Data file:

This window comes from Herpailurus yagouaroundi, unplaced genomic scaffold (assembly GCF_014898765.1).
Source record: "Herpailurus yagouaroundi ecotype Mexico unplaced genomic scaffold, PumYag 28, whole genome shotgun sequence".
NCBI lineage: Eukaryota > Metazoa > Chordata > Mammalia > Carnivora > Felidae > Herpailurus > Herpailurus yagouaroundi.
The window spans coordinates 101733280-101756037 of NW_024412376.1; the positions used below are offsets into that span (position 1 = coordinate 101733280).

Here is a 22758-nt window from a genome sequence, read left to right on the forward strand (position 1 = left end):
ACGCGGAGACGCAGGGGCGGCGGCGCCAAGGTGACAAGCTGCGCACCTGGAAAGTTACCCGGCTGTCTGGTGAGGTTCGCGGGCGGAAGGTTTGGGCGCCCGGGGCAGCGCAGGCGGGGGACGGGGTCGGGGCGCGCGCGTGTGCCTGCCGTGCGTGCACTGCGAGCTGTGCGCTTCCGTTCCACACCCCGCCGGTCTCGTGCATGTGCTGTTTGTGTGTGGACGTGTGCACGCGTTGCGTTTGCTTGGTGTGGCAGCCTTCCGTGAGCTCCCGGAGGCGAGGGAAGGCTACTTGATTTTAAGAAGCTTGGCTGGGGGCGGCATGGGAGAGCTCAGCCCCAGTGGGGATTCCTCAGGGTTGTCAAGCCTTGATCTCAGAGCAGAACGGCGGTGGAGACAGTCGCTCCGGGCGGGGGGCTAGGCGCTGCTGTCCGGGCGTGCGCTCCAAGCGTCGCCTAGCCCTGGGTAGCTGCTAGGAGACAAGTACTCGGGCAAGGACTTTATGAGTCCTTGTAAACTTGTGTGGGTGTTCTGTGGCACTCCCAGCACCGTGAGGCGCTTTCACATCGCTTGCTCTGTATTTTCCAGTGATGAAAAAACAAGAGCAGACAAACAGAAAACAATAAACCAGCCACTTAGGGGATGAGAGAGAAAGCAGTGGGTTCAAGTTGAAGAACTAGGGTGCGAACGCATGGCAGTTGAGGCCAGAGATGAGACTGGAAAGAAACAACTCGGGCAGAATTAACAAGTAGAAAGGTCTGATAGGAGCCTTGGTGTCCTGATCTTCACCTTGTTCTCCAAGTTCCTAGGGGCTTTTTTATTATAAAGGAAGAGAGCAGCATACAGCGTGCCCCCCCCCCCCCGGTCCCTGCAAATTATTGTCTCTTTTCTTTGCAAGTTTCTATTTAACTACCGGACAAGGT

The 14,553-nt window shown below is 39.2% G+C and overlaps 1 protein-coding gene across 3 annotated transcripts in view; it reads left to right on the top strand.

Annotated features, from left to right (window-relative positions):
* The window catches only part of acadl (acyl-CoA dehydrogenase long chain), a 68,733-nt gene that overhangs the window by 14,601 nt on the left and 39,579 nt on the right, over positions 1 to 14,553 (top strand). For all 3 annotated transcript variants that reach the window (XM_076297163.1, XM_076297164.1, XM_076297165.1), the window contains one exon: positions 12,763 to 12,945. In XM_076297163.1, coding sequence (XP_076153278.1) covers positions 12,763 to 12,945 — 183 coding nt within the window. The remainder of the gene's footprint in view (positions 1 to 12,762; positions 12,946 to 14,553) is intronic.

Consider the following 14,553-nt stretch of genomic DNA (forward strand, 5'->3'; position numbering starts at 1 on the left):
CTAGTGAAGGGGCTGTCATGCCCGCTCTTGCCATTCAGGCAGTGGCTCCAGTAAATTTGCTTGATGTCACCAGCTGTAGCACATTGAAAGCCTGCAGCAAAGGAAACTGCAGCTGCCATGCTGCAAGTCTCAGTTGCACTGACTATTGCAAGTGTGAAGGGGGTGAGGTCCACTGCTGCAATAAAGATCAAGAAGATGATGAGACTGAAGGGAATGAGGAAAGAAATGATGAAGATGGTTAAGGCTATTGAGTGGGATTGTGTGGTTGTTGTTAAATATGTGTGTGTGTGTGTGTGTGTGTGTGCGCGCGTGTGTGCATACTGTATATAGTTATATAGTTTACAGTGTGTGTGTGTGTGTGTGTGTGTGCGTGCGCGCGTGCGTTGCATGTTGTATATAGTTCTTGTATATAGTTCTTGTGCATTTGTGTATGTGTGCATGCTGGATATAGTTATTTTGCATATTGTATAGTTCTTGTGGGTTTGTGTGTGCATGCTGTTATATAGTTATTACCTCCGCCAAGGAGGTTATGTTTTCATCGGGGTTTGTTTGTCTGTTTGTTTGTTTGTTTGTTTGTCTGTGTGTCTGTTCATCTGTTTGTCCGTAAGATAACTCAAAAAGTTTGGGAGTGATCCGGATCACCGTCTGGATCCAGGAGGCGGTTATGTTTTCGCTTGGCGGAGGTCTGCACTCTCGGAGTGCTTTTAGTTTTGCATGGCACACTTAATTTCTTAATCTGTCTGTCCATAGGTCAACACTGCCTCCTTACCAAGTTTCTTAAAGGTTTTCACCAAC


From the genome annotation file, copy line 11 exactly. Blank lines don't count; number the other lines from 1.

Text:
CTAGTGAAGGGGCTGTCATGCCCGCTCTTGCCATTCAGGCAGTGGCTCCAGTAAATTTGCTTGATGTCACCAGCTGTAGCACATTGAAAGCCTGCAGCAAAGGAAACTGCAGCTGCCATGCTGCAAGTCTCAGTTGCACTGACTATTGCAAGTGTGAAGGGGGTGAGGTCCACTGCTGCAATAAAGATCAAGAAGATGATGAGACTGAAGGGAATGAGGAAAGAAATGATGAAGATGGTTAAGGCTATTGAGTGGGATTGTGTGGTTGTTGTTAAATATGTGTGTGTGTGTGTGTGTGTGTGTGCGCGCGTGTGTGCATACTGTATATAGTTATATAGTTTACAGTGTGTGTGTGTGTGTGTGTGTGTGCGTGCGCGCGTGCGTTGCATGTTGTATATAGTTCTTGTATATAGTTCTTGTGCATTTGTGTATGTGTGCATGCTGGATATAGTTATTTTGCATATTGTATAGTTCTTGTGGGTTTGTGTGTGCATGCTGTTATATAGTTATTACCTCCGCCAAGGAGGTTATGTTTTCATCGGGGTTTGTTTGTCTGTTTGTTTGTTTGTTTGTTTGTCTGTGTGTCTGTTCATCTGTTTGTCCGTAAGATAACTCAAAAAGTTTGGGAGTGATCCGGATCACCGTCTGGATCCAGGAGGCGGTTATGTTTTCGCTTGGCGGAGGTCTGCACTCTCGGAGTGCTTTTAGTTTTGCATGGCACACTTAATTTCTTAATCTGTCTGTCCATAGGTCAACACTGCCTCCTTACCAAGTTTCTTAAAGGTTTTCACCAAC